|US4908567 *||21 Feb 1989||13 Mar 1990||Welker Engineering Company||Power supply system for an optical inspection apparatus|
|US4920302 *||11 Apr 1988||24 Apr 1990||Zenith Electronics Corporation||Fluorescent lamp power supply|
|US5072347 *||12 May 1989||10 Dec 1991||Brunson Robert L||Search light|
|US5144207 *||20 Sep 1991||1 Sep 1992||Brunson Robert L||Circuit and method for igniting and operating an arc lamp|
|US5214353 *||10 Feb 1992||25 May 1993||Nilssen Ole K||Flashlight with boost feature|
|US5418433 *||28 Nov 1989||23 May 1995||Nilssen; Ole K.||Flashlight with hybrid battery and electronic control circuit|
|US5498934 *||7 Sep 1994||12 Mar 1996||Nilssen; Ole K.||Electronic flashlight|
|US5530632 *||13 Sep 1994||25 Jun 1996||Moritex Corporation||Cordless light source|
|US5821697 *||13 Feb 1995||13 Oct 1998||Conceptra Patent Trust||Constant intensity electronic flashlight and lantern method and apparatus|
|US6246184||3 Aug 1999||12 Jun 2001||Texas Instruments Incorporated||Flashlight boost regulator|
|US6296367||15 Oct 1999||2 Oct 2001||Armament Systems And Procedures, Inc.||Rechargeable flashlight with step-up voltage converter and recharger therefor|
|US6770853||22 Oct 2002||3 Aug 2004||Vector Products, Inc.||PWM controller for DC powered heating blanket|
|US6841941||16 Jan 2003||11 Jan 2005||Surefire, Llc||Brightness controllable flashlights|
|US6870329||16 Jan 2003||22 Mar 2005||Vector Products, Inc.||PWM controller with automatic low battery power reduction circuit and lighting device incorporating the controller|
|US6912410 *||24 Aug 1998||28 Jun 2005||Christopher L. Auten||Communication devices and power packs that include a light source|
|US7116061||14 Oct 2004||3 Oct 2006||Surefire, Llc||Brightness controllable flashlights|
|US7122973||23 Dec 2003||17 Oct 2006||Kevin Thomas Ivers||Light-generating apparatus control system|
|US7186002||9 Dec 2003||6 Mar 2007||Surefire Llc||Flashlight with selectable output level switching|
|US7196482||20 Oct 2004||27 Mar 2007||Vector Products, Inc.||PWM controller with automatic low battery power reduction circuit and lighting device incorporating the controller|
|US7220016||9 Dec 2003||22 May 2007||Surefire, Llc||Flashlight with selectable output level switching|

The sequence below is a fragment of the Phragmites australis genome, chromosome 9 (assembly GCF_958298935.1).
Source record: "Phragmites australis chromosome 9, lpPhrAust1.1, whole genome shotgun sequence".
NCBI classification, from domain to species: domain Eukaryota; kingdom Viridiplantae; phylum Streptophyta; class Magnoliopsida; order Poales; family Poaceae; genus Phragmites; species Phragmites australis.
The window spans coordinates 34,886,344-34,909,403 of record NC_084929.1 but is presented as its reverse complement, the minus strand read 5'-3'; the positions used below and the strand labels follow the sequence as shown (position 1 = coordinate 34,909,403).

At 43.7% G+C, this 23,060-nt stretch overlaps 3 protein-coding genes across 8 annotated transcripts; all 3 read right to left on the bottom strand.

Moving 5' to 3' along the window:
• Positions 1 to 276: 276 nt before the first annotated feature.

|US7281815||19 Oct 2005||16 Oct 2007||Blackhawk Industries Product Group Unlimited Llc||Lighting device having a multi-position switch assembly|
|US7466082||19 Jan 2006||16 Dec 2008||Streamlight, Inc.||Electronic circuit reducing and boosting voltage for controlling LED current|
|US7705542||6 Oct 2006||27 Apr 2010||Black & Decker Inc.||Flashlight|
|US7722209||11 Apr 2007||25 May 2010||Surefire, Llc||Flashlight with selectable output level switching|
|US7723921 *||8 Feb 2006||25 May 2010||West Stacey H||Circuitry for portable lighting devices and portable rechargeable electronic devices|
|US8096674||7 May 2010||17 Jan 2012||Surefire, Llc||Lighting device with selectable output level switching|
|US8148917||20 Jan 2010||3 Apr 2012||Black & Decker Inc.||Flashlight|
|US8425078||21 Sep 2010||23 Apr 2013||Surefire, Llc||Lighting device with multi-position joystick|
|US8427077||21 Sep 2010||23 Apr 2013||Surefire, Llc||Lighting device with multiple electrical connections|
|US8643305||8 Jan 2013||4 Feb 2014||Lemaire Illumination Technologies, Llc||Apparatus for L.E.D. illumination|
|US8829808||8 Oct 2013||9 Sep 2014||Led Tech Development, Llc||Apparatus and method for pulsed L.E.D. illumination|
|US20030201734 *||16 Jan 2003||30 Oct 2003||Michael Krieger||PWM controller with automatic low battery power reduction circuit and lighting device incorporating the controller|
|US20040140771 *||16 Jan 2003||22 Jul 2004||Surefire, Llc||Brightness controllable flashlights|
|US20050077837 *||14 Oct 2004||14 Apr 2005||Surefire, Llc||Brightness controllable flashlights|
|US20050128741 *||9 Dec 2003||16 Jun 2005||Surefire Llc||Flashlight with selectable output level switching|
|US20060193128 *||8 Feb 2006||31 Aug 2006||West Stacey H||Circuitry for portable lighting devices and portable rechargeable electronic devices|
|US20070109776 *||6 Oct 2006||17 May 2007||Scott Hilt||Flashlight|
|US20070195522 *||11 Apr 2007||23 Aug 2007||Matthews John W||Flashlight with selectable output level switching|
|US20100118523 *||20 Jan 2010||13 May 2010||Black & Decker Inc.||Flashlight|
|US20100277295 *||4 Nov 2010||Surefire, Llc||Lighting device with selectable output level switching|
|U.S. Classification||362/157, 315/307, 323/299|
|International Classification||H02M3/155, H05B39/09, H05B39/04|
|Cooperative Classification||H05B39/047, H05B39/09, Y02B20/144, H02M3/155|
|European Classification||H02M3/155, H05B39/04B4M, H05B39/09|
|26 Oct 1984||AS||Assignment|
Owner name: DURACELL INTERNATIONAL INC., BETHEL A CORP OF CONN
Free format text: ASSIGNMENT OF ASSIGNORS INTEREST.;ASSIGNOR:MALLORY, HENRY R.;REEL/FRAME:004319/0881
Effective date: 19811012
|20 Jun 1988||FPAY||Fee payment|
Year of fee payment: 4
|17 Sep 1992||REMI||Maintenance fee reminder mailed|
|14 Feb 1993||LAPS||Lapse for failure to pay maintenance fees|
|27 Apr 1993||FP||Expired due to failure to pay maintenance fee|
Effective date: 19930212